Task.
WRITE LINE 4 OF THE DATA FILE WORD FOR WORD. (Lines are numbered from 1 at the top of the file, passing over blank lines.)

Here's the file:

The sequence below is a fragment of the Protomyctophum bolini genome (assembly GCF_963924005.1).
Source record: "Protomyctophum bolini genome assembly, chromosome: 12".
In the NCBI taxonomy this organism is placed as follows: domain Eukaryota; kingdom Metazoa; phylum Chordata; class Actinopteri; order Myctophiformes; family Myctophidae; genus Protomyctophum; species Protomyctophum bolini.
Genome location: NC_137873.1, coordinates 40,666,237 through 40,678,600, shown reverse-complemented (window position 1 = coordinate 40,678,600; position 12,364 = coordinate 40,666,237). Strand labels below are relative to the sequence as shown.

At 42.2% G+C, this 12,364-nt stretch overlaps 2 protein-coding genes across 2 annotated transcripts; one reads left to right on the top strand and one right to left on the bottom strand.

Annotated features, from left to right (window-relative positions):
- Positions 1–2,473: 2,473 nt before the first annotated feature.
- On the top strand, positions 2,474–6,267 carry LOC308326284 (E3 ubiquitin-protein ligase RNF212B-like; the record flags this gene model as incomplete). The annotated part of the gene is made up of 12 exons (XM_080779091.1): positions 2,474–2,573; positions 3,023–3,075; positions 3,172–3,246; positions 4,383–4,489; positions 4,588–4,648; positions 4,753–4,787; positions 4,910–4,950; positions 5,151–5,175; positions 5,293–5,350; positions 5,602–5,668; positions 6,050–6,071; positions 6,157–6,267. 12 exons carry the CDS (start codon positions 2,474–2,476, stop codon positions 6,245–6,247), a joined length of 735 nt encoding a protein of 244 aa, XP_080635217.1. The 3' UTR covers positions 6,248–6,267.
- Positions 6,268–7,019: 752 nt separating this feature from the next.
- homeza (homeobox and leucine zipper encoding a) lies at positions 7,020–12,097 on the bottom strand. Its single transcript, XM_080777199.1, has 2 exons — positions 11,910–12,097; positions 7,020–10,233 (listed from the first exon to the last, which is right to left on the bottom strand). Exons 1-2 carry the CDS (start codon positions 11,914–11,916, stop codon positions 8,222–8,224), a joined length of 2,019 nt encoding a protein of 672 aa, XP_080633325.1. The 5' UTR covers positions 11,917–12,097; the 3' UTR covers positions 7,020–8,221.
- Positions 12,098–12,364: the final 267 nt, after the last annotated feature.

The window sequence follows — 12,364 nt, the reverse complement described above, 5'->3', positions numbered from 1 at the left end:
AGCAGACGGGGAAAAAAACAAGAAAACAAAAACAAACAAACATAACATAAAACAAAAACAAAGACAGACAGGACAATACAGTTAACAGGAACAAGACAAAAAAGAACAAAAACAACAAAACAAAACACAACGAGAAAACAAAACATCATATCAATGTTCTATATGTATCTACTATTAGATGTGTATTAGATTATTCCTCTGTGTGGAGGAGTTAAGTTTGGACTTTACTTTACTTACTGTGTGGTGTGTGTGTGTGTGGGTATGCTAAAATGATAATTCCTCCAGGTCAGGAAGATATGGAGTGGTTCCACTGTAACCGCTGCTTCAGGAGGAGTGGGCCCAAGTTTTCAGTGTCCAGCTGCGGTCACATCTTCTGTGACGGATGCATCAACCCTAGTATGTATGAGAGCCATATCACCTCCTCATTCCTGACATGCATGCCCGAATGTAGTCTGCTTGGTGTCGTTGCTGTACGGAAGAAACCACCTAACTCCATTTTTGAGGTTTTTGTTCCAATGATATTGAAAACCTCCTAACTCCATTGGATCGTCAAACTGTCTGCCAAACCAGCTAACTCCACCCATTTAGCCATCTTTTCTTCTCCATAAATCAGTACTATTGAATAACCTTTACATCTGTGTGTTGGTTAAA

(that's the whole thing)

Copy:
Genome location: NC_137873.1, coordinates 40,666,237 through 40,678,600, shown reverse-complemented (window position 1 = coordinate 40,678,600; position 12,364 = coordinate 40,666,237). Strand labels below are relative to the sequence as shown.